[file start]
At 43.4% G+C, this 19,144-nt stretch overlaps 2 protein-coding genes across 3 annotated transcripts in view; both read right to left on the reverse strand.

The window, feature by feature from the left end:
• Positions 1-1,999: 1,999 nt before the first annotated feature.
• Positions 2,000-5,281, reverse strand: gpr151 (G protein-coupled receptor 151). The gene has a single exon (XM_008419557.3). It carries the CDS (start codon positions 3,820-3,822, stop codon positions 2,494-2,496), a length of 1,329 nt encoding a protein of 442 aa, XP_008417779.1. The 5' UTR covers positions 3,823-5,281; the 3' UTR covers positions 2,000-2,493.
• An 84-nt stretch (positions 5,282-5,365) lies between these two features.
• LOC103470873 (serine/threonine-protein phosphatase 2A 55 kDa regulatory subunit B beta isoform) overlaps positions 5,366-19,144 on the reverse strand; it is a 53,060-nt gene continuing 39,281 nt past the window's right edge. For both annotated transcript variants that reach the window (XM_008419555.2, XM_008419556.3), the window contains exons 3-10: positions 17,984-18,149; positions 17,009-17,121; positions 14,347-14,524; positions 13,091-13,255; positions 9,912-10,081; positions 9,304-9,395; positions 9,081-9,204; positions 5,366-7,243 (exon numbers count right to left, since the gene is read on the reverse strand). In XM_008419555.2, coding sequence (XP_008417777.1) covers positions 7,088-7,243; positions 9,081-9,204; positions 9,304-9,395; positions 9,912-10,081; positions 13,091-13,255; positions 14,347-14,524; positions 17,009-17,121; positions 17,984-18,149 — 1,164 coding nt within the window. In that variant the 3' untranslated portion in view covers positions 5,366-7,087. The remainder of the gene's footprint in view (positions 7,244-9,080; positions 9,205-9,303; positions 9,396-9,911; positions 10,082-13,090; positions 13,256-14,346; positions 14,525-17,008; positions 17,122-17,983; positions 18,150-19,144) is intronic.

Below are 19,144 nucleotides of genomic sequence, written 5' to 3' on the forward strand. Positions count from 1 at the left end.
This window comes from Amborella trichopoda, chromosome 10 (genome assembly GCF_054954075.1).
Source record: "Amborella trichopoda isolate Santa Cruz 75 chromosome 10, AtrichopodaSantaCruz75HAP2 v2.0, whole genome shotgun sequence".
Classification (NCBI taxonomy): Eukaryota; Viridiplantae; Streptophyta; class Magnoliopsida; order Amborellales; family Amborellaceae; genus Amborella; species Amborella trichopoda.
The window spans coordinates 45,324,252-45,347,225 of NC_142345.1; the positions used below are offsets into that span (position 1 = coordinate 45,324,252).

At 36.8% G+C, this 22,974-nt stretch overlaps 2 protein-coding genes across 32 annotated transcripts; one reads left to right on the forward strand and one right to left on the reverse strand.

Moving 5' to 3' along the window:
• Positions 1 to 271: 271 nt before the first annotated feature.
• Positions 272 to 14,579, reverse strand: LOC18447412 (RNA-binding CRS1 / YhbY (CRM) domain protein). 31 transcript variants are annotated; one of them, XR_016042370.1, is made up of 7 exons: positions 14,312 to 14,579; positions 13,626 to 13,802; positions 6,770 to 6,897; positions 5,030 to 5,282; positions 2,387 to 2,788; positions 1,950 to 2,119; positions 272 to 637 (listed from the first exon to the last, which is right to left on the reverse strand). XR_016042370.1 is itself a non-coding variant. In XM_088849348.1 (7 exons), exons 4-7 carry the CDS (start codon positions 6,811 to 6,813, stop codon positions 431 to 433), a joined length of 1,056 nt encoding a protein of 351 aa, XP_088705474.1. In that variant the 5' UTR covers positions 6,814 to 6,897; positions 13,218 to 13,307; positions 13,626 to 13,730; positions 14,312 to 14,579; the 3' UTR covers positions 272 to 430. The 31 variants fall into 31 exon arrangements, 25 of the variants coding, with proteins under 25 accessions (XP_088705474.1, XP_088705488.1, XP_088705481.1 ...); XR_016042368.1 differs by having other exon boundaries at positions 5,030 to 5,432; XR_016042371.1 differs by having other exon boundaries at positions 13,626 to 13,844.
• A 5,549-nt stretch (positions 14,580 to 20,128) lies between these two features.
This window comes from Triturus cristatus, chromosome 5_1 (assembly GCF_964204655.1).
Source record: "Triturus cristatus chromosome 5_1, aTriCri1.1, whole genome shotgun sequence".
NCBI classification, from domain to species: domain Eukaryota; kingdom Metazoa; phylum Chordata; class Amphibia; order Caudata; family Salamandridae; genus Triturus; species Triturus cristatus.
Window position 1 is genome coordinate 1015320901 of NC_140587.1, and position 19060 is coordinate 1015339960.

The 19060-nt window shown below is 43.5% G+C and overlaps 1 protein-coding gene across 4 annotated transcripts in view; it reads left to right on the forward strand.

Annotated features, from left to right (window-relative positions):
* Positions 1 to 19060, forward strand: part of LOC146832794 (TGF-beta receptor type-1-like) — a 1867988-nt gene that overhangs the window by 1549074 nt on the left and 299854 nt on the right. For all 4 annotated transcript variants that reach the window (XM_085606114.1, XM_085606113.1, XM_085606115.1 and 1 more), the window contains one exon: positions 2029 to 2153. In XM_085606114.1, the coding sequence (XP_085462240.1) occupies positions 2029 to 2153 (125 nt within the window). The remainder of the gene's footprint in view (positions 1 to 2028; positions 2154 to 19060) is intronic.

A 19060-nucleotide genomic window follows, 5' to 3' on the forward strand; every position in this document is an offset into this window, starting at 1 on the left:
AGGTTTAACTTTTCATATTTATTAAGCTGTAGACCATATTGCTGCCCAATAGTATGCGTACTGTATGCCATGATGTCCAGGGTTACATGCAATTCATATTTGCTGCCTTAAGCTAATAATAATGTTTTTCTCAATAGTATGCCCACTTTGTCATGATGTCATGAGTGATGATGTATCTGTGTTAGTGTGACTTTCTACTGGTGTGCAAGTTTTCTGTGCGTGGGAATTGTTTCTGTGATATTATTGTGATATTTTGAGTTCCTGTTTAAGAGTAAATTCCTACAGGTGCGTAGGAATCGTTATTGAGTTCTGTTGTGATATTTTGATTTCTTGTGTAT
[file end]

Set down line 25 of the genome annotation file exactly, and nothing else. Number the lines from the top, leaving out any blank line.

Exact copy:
AGGTTTAACTTTTCATATTTATTAAGCTGTAGACCATATTGCTGCCCAATAGTATGCGTACTGTATGCCATGATGTCCAGGGTTACATGCAATTCATATTTGCTGCCTTAAGCTAATAATAATGTTTTTCTCAATAGTATGCCCACTTTGTCATGATGTCATGAGTGATGATGTATCTGTGTTAGTGTGACTTTCTACTGGTGTGCAAGTTTTCTGTGCGTGGGAATTGTTTCTGTGATATTATTGTGATATTTTGAGTTCCTGTTTAAGAGTAAATTCCTACAGGTGCGTAGGAATCGTTATTGAGTTCTGTTGTGATATTTTGATTTCTTGTGTAT